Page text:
Design and Fabrication of Fiber-Optic Nanoprobes for Optical Sensing
© Zhang et al. 2010
Received: 7 July 2010
Accepted: 5 August 2010
Published: 31 August 2010
This paper describes the design and fabrication of fiber-optic nanoprobes developed for optical detection in single living cells. It is critical to fabricate probes with well-controlled nanoapertures for optimized spatial resolution and optical transmission. The detection sensitivity of fiber-optic nanoprobe depends mainly on the extremely small excitation volume that is determined by the aperture sizes and penetration depths. We investigate the angle dependence of the aperture in shadow evaporation of the metal coating onto the tip wall. It was found that nanoaperture diameters of approximately 50 nm can be achieved using a 25° tilt angle. On the other hand, the aperture size is sensitive to the subtle change of the metal evaporation angle and could be blocked by irregular metal grains. Through focused ion beam (FIB) milling, optical nanoprobes with well-defined aperture size as small as 200 nm can be obtained. Finally, we illustrate the use of the nanoprobes by detecting a fluorescent species, benzo[a]pyrene tetrol (BPT), in single living cells. A quantitative estimation of the numbers of BPT molecules detected using fiber-optic nanoprobes for BPT solutions shows that the limit of detection was approximately 100 molecules.
KeywordsFiber-optic nanoprobes Focused ion beam Shadow evaporation Optical sensing
The emergence of nanotechnology opens new horizons for nanosensors and nanoprobes that are suitable for intracellular measurements. Nanosensors provide critical information for monitoring biomolecular processes within a single living cell, thus could provide great advances in biomedical research and clinical applications. Fiber-optic nanosensors with nanoscale dimensions are capable of sensing intracellular/intercellular physiological and biological parameters in submicron environments. Tapered fibers with distal diameters between 20 and 500 nm have been demonstrated for near-field scanning optical microscopy (NSOM) [1, 2]. Chemical nanosensors were developed for monitoring calcium and nitric oxide, among other physico-chemicals in single cells [3, 4]. Vo-Dinh and coworkers have developed nanobiosensors to detect biochemical targets inside living single cells [5–12]. Fiber-optic nanoprobe promises to be an area of growing research that could potentially provide an imaging tool for monitoring individual cells and even biological molecules. Single-molecule detection and imaging schemes using nanofibers could open new possibilities in the investigation of the complex biochemical reactions and pathways in biological and cellular systems leading to important applications in medicine and health effect studies.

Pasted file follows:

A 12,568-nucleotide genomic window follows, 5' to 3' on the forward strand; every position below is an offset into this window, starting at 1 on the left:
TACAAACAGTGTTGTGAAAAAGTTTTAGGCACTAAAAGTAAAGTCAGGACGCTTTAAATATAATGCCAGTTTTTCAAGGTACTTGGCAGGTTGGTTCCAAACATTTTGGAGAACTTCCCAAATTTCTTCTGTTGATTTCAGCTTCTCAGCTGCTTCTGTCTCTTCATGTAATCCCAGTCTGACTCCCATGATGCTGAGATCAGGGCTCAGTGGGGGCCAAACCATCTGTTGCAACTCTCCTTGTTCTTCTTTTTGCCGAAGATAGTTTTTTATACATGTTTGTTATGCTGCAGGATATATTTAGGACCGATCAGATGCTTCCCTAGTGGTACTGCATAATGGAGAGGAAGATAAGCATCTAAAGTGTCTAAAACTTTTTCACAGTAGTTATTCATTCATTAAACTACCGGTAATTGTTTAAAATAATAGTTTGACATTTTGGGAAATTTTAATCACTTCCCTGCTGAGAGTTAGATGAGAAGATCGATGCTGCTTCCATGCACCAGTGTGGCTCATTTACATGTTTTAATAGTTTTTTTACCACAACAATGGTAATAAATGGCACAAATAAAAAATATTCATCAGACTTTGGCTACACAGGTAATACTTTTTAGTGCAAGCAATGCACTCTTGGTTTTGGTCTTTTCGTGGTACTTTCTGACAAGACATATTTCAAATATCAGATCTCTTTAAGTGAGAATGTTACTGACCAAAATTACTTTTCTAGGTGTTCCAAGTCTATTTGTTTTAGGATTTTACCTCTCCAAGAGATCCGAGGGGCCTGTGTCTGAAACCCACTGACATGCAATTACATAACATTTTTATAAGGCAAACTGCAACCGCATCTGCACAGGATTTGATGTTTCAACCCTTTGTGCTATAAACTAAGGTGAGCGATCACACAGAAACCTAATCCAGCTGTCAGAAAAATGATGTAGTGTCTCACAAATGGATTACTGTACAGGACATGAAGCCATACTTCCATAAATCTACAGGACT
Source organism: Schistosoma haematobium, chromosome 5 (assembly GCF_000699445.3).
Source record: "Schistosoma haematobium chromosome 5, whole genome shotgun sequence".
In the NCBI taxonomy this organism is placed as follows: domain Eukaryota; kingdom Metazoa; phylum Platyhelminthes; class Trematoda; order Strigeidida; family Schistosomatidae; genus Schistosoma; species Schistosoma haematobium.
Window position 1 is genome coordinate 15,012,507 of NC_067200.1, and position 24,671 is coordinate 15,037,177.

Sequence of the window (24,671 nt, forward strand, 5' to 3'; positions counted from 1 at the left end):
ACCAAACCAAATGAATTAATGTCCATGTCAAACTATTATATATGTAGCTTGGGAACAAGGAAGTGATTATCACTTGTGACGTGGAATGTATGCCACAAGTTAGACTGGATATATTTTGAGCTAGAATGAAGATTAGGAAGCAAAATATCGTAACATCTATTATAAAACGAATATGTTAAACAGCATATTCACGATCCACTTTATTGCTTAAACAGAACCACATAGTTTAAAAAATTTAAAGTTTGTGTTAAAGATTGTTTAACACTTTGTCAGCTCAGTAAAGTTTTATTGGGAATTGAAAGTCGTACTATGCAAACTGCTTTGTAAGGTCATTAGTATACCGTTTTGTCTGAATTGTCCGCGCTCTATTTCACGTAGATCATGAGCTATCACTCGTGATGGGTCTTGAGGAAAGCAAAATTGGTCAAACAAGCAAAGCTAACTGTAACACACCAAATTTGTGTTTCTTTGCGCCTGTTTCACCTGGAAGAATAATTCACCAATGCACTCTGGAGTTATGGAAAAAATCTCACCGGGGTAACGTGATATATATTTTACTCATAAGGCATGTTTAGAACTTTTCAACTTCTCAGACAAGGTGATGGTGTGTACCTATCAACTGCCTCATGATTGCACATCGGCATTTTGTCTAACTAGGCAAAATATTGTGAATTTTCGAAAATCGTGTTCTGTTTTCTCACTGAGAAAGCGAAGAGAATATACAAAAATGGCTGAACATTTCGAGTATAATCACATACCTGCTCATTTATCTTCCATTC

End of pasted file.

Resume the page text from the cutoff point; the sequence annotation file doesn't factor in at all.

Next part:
Optical nanotips were first developed as scanning probes in near-field optical microscopes . Such nanoprobes can achieve resolution as high as λ/50, where λ is the wavelength of light . It is important to control aperture size, taper shape, and metal coating to achieve a better performance . The fiber-optic probes were fabricated by laser-heated pulling or chemical etching [14–16]. Laser-pulled fiber tips can achieve diameters smaller than 50 nm with small cone angles . Chemical etching tips have larger cone angles and similar apex sizes . However, it is often difficult to control the etching process. The side of the fiber was further coated with silver, aluminum, or gold films to confine the light [9, 14, 17]. Traditional manufacturing processes still limit the quality of metal-coated fiber probes. Optical throughput of pulled nanoprobes is limited by the sharp taper angle. Chemical-etched tips have higher throughput; however, they do not have a flat distal end as laser-pulled ones which are difficult to form well-defined nanoapertures in shadow evaporation. Moreover, shadow evaporation often leads to either complete or irregular coated tip. Grainy structures of metal thin film increase the distance between the aperture and the sample, which reduce the resolution and intensity. It is also easy to form pin holes at the tapered region that could cause light-leaking. The aperture deviates from ideal circular shape because of grains. A quantitative analysis of probe transmission efficiency becomes difficult. Focused ion beam (FIB) fabrication of nanostructures has been applied on optical fibers for chemical sensing . FIB milling for nanostructure formation allows precise control of size and shape in nanometer accuracy. This paper deals specifically with the metal coating on the formation of nanoaperture at the tip end. Coating materials and angles greatly affect the quality of the nanoprobe. By combining with focused ion beam milling, nanoprobes with well-defined aperture as small as 200 nm have been obtained. We investigate the capacity of the nanoprobes by detect benzo[a]pyrene tetrol in living cells.
The sidewall of the tapered end was then coated with a thin layer of metal, such as silver, aluminum, or gold to prevent light leakage of the excitation light on the tapered side of the fiber. An array of fiber probes was attached on a rotating motor inside a thermal evaporation chamber (Quorum Technologies E6700). The rotation rate was controlled by a microcontroller board (Parallax). While the probes were rotating, the metal was allowed to evaporate onto the tapered side of the fiber tip to form a thin coating. The nanoaperture was formed through shadowed evaporation as the fibers were tilting away from the source. The nanoprobes were characterized with scanning electron microscopy (FEI XL30).